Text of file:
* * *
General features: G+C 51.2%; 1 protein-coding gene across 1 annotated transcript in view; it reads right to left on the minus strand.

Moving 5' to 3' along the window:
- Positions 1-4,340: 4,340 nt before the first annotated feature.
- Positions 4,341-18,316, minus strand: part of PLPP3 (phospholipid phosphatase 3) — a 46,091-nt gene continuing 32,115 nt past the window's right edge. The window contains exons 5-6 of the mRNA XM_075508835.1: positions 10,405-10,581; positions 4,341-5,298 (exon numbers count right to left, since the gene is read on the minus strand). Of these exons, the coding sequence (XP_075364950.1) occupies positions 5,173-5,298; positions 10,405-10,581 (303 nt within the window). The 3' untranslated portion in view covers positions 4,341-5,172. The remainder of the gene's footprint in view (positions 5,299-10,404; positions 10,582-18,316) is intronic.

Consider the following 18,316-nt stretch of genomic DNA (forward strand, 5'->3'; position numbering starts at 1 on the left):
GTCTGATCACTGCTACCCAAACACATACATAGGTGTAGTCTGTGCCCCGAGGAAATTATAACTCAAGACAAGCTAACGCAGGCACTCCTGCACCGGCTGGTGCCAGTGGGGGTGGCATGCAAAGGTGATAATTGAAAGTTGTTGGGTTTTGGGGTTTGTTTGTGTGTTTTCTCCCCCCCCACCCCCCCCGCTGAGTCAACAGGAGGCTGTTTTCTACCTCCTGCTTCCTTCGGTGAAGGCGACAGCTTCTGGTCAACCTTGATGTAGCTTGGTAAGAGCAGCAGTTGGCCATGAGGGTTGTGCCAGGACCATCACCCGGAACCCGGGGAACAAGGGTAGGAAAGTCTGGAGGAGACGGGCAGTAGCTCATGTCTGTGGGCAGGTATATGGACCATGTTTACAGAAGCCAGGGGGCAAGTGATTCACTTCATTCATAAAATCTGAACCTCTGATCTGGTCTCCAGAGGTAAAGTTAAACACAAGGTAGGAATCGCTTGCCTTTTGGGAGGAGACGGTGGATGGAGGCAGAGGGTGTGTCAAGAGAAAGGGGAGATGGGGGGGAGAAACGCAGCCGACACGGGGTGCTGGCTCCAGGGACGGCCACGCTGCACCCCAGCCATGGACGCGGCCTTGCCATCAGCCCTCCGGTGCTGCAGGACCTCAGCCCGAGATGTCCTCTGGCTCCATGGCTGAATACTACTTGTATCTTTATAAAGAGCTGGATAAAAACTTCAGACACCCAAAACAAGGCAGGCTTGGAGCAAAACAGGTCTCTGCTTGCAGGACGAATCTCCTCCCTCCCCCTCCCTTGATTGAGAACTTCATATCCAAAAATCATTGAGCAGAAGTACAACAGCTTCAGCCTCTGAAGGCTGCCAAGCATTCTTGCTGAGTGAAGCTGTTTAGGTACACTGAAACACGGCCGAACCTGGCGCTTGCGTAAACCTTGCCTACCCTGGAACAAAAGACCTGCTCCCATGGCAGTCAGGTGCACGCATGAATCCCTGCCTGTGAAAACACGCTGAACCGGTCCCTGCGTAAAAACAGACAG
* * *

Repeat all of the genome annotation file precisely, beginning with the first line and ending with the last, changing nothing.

General features: G+C 51.2%; 1 protein-coding gene across 1 annotated transcript in view; it reads right to left on the minus strand.

Moving 5' to 3' along the window:
- Positions 1-4,340: 4,340 nt before the first annotated feature.
- Positions 4,341-18,316, minus strand: part of PLPP3 (phospholipid phosphatase 3) — a 46,091-nt gene continuing 32,115 nt past the window's right edge. The window contains exons 5-6 of the mRNA XM_075508835.1: positions 10,405-10,581; positions 4,341-5,298 (exon numbers count right to left, since the gene is read on the minus strand). Of these exons, the coding sequence (XP_075364950.1) occupies positions 5,173-5,298; positions 10,405-10,581 (303 nt within the window). The 3' untranslated portion in view covers positions 4,341-5,172. The remainder of the gene's footprint in view (positions 5,299-10,404; positions 10,582-18,316) is intronic.

Consider the following 18,316-nt stretch of genomic DNA (forward strand, 5'->3'; position numbering starts at 1 on the left):
GTCTGATCACTGCTACCCAAACACATACATAGGTGTAGTCTGTGCCCCGAGGAAATTATAACTCAAGACAAGCTAACGCAGGCACTCCTGCACCGGCTGGTGCCAGTGGGGGTGGCATGCAAAGGTGATAATTGAAAGTTGTTGGGTTTTGGGGTTTGTTTGTGTGTTTTCTCCCCCCCCACCCCCCCCGCTGAGTCAACAGGAGGCTGTTTTCTACCTCCTGCTTCCTTCGGTGAAGGCGACAGCTTCTGGTCAACCTTGATGTAGCTTGGTAAGAGCAGCAGTTGGCCATGAGGGTTGTGCCAGGACCATCACCCGGAACCCGGGGAACAAGGGTAGGAAAGTCTGGAGGAGACGGGCAGTAGCTCATGTCTGTGGGCAGGTATATGGACCATGTTTACAGAAGCCAGGGGGCAAGTGATTCACTTCATTCATAAAATCTGAACCTCTGATCTGGTCTCCAGAGGTAAAGTTAAACACAAGGTAGGAATCGCTTGCCTTTTGGGAGGAGACGGTGGATGGAGGCAGAGGGTGTGTCAAGAGAAAGGGGAGATGGGGGGGAGAAACGCAGCCGACACGGGGTGCTGGCTCCAGGGACGGCCACGCTGCACCCCAGCCATGGACGCGGCCTTGCCATCAGCCCTCCGGTGCTGCAGGACCTCAGCCCGAGATGTCCTCTGGCTCCATGGCTGAATACTACTTGTATCTTTATAAAGAGCTGGATAAAAACTTCAGACACCCAAAACAAGGCAGGCTTGGAGCAAAACAGGTCTCTGCTTGCAGGACGAATCTCCTCCCTCCCCCTCCCTTGATTGAGAACTTCATATCCAAAAATCATTGAGCAGAAGTACAACAGCTTCAGCCTCTGAAGGCTGCCAAGCATTCTTGCTGAGTGAAGCTGTTTAGGTACACTGAAACACGGCCGAACCTGGCGCTTGCGTAAACCTTGCCTACCCTGGAACAAAAGACCTGCTCCCATGGCAGTCAGGTGCACGCATGAATCCCTGCCTGTGAAAACACGCTGAACCGGTCCCTGCGTAAAAACAGACAG